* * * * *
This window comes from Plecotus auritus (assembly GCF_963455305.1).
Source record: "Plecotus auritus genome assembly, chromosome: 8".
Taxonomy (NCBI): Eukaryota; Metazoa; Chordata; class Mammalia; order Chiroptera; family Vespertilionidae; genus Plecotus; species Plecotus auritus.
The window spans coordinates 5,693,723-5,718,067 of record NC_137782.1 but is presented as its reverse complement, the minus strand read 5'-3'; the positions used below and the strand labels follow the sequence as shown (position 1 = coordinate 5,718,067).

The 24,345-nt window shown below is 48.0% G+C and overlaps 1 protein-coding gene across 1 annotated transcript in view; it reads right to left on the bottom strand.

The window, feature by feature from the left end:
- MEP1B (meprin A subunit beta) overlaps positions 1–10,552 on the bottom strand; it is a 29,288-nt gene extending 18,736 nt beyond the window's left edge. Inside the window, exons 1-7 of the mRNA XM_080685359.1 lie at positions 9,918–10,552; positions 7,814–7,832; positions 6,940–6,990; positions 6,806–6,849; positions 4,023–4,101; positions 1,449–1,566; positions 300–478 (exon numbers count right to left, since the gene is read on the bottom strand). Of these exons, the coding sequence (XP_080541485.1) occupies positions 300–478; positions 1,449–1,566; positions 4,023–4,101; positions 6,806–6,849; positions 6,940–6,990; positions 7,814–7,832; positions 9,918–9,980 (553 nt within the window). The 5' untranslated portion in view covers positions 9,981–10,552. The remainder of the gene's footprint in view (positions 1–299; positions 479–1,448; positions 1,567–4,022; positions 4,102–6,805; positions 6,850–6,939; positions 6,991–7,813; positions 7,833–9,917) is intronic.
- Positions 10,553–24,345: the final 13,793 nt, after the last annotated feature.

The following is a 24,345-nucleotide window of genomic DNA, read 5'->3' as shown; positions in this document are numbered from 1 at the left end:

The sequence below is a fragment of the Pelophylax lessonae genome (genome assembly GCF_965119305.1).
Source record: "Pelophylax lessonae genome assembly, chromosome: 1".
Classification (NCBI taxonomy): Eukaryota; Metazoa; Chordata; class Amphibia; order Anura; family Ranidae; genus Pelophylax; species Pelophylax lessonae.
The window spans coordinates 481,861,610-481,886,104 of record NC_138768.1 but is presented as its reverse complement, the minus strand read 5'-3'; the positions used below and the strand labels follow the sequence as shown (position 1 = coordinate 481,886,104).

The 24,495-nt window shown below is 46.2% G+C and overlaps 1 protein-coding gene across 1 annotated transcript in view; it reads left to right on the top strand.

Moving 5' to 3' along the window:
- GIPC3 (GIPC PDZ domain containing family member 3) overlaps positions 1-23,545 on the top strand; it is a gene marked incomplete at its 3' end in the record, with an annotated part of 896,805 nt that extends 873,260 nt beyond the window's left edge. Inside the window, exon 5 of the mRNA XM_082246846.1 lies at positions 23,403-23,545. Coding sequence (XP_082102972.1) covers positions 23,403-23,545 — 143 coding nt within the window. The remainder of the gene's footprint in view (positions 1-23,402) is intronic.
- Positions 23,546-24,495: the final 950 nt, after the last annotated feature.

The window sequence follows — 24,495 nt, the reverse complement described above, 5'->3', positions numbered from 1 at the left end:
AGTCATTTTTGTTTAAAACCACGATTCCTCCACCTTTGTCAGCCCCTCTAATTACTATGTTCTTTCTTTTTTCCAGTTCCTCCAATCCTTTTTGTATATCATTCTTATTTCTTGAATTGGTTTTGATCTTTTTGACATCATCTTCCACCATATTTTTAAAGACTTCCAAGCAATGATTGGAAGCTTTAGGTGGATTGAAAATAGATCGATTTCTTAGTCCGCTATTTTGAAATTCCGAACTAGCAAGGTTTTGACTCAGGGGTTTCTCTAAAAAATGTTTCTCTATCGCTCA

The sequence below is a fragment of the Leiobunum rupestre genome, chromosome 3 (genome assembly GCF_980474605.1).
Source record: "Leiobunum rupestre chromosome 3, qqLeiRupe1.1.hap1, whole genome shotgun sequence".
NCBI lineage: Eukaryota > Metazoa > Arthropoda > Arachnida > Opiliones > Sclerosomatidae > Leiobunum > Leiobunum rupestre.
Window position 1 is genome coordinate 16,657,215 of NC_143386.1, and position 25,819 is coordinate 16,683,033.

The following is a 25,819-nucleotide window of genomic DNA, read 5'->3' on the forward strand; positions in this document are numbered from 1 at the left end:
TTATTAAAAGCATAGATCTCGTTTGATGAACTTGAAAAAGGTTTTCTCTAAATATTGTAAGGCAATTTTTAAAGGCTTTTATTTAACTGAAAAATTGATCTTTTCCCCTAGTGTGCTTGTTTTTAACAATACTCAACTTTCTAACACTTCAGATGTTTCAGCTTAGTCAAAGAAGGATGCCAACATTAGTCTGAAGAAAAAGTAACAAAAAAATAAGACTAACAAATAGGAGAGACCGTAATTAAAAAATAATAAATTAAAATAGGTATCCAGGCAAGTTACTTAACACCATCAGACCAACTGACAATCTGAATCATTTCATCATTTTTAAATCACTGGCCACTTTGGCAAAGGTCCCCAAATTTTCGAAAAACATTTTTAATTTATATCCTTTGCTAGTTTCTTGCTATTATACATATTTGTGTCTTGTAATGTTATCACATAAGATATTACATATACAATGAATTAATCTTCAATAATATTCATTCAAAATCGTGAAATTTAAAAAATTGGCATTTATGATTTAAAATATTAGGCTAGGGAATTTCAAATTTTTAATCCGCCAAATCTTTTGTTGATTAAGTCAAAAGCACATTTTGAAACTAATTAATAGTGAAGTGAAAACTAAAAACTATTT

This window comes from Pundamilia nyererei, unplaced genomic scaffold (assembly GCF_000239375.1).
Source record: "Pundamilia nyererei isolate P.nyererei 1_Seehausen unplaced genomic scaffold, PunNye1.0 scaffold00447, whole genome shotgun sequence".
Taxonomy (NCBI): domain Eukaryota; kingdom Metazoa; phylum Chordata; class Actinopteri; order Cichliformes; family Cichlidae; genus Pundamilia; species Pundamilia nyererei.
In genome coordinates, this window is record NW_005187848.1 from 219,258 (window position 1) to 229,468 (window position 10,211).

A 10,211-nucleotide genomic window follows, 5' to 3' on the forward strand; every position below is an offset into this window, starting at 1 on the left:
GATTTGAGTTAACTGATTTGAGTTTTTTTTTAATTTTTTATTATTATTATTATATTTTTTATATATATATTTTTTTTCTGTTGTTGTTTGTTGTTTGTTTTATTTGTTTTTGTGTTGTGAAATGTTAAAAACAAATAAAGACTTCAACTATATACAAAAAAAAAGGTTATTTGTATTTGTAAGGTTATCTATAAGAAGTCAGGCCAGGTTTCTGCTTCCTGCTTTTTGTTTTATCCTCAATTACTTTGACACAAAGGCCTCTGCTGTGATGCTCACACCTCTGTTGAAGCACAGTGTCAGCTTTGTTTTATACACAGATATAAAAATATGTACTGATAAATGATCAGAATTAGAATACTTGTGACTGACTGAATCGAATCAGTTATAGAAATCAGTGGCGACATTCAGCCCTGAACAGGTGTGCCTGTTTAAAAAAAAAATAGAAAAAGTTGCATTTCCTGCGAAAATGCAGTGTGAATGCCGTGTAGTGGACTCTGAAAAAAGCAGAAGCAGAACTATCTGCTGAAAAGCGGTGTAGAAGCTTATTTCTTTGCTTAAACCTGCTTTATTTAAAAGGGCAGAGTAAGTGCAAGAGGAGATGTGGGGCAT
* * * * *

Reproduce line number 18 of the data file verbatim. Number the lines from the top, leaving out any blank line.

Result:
The window sequence follows — 24,495 nt, the reverse complement described above, 5'->3', positions numbered from 1 at the left end: